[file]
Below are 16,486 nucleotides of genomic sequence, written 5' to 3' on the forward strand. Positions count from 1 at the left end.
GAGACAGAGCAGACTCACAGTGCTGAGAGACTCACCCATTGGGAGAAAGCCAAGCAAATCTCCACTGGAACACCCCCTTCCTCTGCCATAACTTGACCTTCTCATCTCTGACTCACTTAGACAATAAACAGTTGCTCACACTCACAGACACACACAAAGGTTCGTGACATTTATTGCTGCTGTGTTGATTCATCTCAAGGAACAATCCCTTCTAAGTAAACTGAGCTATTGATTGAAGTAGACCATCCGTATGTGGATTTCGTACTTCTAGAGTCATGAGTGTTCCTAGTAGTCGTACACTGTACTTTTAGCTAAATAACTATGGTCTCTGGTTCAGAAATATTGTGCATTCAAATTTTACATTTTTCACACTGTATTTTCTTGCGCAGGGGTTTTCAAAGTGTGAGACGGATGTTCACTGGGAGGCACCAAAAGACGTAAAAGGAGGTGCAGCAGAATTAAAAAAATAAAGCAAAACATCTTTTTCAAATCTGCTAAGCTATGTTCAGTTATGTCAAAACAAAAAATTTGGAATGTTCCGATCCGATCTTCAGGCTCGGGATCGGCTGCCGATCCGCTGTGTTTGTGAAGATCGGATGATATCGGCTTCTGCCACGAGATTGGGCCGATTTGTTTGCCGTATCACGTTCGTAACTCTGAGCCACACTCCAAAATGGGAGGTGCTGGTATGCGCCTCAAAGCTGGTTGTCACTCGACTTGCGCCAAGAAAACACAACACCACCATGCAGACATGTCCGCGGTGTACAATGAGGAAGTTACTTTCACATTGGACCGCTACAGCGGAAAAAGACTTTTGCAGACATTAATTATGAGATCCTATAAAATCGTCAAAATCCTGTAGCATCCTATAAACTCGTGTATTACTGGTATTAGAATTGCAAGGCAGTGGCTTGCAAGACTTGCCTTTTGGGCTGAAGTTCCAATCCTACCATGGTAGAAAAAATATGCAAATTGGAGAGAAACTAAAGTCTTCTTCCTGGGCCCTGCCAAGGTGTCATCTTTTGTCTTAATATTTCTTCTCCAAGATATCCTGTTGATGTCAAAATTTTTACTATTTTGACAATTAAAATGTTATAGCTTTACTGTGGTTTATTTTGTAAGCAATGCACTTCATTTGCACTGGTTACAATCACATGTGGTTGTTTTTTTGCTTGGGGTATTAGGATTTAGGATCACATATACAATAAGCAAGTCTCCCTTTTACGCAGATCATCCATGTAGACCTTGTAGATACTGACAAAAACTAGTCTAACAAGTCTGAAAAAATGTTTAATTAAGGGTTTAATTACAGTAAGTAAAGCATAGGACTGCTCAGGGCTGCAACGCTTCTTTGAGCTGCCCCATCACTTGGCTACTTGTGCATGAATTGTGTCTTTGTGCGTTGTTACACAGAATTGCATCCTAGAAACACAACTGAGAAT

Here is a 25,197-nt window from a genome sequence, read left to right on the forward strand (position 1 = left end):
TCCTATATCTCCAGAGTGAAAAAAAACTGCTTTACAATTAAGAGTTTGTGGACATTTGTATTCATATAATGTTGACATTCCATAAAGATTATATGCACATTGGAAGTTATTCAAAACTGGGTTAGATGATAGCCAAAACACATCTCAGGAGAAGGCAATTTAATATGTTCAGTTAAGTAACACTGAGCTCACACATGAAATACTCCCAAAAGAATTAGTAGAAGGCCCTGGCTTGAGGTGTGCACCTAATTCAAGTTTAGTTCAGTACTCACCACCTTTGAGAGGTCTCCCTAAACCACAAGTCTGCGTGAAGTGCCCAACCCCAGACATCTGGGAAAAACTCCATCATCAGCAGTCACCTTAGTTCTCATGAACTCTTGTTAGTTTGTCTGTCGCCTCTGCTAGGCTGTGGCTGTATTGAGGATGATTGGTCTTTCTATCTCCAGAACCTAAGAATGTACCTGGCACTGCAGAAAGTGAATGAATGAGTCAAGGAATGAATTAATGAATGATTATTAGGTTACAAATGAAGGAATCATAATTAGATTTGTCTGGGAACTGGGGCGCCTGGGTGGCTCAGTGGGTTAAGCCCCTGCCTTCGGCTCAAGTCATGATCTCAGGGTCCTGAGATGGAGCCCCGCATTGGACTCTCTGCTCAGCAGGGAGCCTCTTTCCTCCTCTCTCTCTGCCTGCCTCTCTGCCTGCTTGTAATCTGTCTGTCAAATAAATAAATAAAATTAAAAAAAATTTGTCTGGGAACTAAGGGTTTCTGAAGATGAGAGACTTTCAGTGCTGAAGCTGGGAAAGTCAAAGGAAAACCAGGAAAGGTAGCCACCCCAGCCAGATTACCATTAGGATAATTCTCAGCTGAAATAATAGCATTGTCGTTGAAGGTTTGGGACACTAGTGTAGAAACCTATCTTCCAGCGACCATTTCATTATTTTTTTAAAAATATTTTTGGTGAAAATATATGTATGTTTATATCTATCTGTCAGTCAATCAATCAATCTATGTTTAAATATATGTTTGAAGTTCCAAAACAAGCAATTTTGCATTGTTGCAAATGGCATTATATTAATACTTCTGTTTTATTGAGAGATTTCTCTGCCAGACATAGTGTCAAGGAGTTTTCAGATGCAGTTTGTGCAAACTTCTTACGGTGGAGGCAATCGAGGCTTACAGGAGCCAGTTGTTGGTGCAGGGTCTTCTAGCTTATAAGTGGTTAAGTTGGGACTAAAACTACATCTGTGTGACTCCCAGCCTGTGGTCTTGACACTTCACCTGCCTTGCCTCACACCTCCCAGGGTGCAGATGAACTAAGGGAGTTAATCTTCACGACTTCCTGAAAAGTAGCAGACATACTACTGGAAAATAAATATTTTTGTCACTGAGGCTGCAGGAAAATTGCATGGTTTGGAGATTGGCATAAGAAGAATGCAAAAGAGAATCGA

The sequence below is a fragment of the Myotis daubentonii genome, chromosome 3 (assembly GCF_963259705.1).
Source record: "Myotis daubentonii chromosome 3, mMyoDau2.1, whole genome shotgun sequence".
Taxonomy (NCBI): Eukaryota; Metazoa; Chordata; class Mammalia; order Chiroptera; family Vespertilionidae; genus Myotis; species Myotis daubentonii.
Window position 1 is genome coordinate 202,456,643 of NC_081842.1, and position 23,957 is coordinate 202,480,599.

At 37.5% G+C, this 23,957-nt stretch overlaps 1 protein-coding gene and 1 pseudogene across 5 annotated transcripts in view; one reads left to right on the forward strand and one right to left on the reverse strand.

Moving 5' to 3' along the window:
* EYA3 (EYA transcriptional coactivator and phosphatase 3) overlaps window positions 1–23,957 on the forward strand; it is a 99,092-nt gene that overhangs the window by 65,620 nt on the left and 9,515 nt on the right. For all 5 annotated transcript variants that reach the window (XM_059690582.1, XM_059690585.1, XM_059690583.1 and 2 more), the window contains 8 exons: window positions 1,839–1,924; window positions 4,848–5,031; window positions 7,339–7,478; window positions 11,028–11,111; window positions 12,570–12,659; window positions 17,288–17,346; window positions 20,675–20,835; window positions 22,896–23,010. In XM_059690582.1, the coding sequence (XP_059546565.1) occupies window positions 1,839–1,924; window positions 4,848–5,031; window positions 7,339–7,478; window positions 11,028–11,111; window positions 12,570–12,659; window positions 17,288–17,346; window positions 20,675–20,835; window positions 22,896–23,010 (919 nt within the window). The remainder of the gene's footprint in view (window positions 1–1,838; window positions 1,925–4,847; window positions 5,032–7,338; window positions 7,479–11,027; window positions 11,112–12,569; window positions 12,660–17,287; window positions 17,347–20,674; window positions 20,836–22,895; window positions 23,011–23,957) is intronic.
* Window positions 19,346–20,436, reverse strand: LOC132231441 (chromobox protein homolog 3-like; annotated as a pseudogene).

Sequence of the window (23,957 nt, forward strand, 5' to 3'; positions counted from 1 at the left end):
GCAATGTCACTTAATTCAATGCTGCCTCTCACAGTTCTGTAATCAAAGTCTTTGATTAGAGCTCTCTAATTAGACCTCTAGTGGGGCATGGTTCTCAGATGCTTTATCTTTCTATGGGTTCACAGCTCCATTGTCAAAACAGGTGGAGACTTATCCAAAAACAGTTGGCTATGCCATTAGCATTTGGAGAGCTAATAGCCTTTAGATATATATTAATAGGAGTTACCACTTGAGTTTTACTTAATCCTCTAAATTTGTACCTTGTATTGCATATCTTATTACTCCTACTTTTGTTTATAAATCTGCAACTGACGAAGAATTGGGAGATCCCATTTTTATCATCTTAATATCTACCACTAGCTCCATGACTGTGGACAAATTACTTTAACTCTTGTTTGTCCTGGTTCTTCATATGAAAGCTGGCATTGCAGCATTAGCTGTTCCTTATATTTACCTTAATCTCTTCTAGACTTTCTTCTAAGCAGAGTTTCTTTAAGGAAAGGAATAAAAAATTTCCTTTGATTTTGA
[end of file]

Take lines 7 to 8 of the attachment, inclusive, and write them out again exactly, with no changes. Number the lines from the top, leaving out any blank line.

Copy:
Taxonomy (NCBI): Eukaryota; Metazoa; Chordata; class Mammalia; order Chiroptera; family Vespertilionidae; genus Myotis; species Myotis daubentonii.
Window position 1 is genome coordinate 202,456,643 of NC_081842.1, and position 23,957 is coordinate 202,480,599.